"You called about your neighbors?"
Seth Rogen and Rose Byrne star as a couple disturbed when a frat house, led by Zac Efron, moves in next door to them. The relationship starts amicably but quickly breaks down before devolving into a small war between the two houses. Shenanigans ensue.
Neighbors (or Bad Neighbours in some markets, to avoid confusion with a certain Australian soap), treads a path already well trodden by Apatow comedies and films trying to be like Apatow comedies. This isn’t a bad thing, but one has to be in the mood, and not expecting anything too original.
Stoller does bring one new element to the table; finally the female lead isn’t just the nagging wife, she’s a partner in crime. It’s annoying that at one point the film decides to herald this over us, but it’s still fun to see for the rest of the time. Rogen and Byrne work well on screen together, and their chemistry is basically what holds the film together.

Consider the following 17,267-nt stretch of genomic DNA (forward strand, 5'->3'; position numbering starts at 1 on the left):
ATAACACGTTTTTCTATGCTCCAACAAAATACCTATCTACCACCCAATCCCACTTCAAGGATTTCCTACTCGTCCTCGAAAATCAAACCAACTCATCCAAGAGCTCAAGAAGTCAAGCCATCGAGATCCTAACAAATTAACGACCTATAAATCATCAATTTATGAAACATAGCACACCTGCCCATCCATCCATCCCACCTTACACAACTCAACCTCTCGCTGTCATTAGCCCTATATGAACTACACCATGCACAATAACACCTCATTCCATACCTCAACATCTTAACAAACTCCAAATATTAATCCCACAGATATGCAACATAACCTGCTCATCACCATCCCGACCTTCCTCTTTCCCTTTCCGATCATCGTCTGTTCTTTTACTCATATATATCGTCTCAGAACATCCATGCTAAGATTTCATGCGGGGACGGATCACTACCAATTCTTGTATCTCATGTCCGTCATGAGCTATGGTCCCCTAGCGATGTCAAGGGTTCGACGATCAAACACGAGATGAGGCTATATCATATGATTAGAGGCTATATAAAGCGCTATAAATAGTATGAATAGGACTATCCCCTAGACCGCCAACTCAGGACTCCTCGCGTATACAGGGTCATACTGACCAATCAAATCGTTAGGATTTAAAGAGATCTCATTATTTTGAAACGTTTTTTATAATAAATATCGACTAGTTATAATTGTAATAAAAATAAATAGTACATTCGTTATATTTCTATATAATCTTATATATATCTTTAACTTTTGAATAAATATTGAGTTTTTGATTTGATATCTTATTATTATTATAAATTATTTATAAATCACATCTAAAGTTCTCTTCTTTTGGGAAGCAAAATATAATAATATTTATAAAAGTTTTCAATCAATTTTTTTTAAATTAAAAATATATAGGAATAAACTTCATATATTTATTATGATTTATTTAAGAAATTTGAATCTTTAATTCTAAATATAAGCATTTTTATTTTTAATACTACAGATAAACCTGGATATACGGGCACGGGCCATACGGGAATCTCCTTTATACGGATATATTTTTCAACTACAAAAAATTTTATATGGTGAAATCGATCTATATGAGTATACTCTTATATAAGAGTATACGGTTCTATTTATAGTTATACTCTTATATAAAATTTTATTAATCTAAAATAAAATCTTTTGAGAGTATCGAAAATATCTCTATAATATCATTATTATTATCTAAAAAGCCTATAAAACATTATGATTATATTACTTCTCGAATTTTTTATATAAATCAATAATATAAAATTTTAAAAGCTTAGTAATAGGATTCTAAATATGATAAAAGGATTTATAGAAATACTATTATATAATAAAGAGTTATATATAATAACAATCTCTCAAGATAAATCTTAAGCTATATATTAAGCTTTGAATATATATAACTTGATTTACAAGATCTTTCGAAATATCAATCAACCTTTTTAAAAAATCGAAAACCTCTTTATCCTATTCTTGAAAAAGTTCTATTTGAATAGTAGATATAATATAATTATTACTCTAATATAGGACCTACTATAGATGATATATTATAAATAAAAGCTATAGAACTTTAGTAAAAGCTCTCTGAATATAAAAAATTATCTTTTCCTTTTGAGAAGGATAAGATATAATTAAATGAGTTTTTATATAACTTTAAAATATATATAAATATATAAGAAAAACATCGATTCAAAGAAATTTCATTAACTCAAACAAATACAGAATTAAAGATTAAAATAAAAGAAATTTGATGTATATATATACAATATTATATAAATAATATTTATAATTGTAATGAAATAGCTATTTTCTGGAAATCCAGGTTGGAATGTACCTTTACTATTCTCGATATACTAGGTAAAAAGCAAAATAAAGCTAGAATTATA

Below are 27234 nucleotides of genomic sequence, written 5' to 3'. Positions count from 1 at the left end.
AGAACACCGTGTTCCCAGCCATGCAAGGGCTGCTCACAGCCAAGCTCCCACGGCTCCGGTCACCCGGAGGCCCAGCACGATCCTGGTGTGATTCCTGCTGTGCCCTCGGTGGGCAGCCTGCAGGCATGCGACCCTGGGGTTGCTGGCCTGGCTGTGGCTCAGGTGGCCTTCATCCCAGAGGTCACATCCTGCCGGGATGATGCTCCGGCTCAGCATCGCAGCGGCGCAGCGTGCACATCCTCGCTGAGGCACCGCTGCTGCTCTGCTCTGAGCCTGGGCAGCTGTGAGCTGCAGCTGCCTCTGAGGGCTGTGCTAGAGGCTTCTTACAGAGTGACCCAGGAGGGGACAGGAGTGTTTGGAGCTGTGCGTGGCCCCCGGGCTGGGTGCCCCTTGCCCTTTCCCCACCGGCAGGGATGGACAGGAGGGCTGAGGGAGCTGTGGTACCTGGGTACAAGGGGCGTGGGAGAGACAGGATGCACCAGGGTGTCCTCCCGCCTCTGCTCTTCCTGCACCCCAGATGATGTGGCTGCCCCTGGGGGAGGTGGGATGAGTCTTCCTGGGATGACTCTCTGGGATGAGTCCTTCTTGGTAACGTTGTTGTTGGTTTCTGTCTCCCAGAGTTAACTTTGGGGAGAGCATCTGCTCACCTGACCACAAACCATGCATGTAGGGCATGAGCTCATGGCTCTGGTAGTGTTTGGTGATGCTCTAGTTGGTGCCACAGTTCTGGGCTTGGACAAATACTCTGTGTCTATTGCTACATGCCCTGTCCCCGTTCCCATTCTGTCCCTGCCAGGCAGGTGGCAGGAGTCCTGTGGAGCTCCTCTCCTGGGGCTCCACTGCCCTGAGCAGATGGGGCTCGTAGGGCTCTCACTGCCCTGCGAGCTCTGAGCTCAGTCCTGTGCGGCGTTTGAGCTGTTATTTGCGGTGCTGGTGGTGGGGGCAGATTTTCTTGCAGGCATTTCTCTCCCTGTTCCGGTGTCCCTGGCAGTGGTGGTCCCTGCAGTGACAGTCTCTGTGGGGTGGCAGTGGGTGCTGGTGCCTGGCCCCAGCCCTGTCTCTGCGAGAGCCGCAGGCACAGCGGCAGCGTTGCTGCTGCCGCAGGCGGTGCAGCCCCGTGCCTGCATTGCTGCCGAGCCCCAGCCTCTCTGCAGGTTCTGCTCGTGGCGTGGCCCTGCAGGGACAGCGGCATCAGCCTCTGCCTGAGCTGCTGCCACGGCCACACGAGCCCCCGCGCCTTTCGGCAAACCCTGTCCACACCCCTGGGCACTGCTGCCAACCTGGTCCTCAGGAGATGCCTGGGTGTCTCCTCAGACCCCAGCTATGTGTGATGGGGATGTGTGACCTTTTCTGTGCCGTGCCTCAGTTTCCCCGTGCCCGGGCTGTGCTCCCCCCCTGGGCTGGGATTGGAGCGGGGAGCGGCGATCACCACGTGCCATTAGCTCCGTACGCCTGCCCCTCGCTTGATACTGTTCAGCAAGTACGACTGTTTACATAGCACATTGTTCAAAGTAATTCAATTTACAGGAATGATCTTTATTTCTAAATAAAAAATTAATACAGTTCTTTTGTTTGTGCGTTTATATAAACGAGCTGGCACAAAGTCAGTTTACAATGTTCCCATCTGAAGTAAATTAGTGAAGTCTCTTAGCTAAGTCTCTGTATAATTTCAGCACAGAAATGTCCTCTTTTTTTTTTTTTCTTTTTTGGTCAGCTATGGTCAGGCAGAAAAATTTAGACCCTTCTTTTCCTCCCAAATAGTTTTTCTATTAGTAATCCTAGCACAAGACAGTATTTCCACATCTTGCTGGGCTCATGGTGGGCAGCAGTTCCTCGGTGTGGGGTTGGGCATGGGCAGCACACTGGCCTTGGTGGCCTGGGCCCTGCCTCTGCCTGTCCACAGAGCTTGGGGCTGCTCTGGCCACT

Also on a positive note, the reliance on endless improvisation and ‘gross out’ scenes has been drastically reduced. Neighbors doesn’t quite feel like a breath of fresh air, but it’s not tiresome and masks the fact you have probably seen the same jokes before.
There’s little point in going on here though, this film just isn’t that interesting. It’s mildly amusing, and was fun on an evening with friends, but the ‘best’ jokes and ‘funniest’ moments fell flat even when slightly tipsy. It’s nice that they stripped out some of the more tedious parts of this brand of comedy, and even better that they came up with a good idea for Byrne’s character, but without the comedy substance to back it up the whole thing has little to stand on.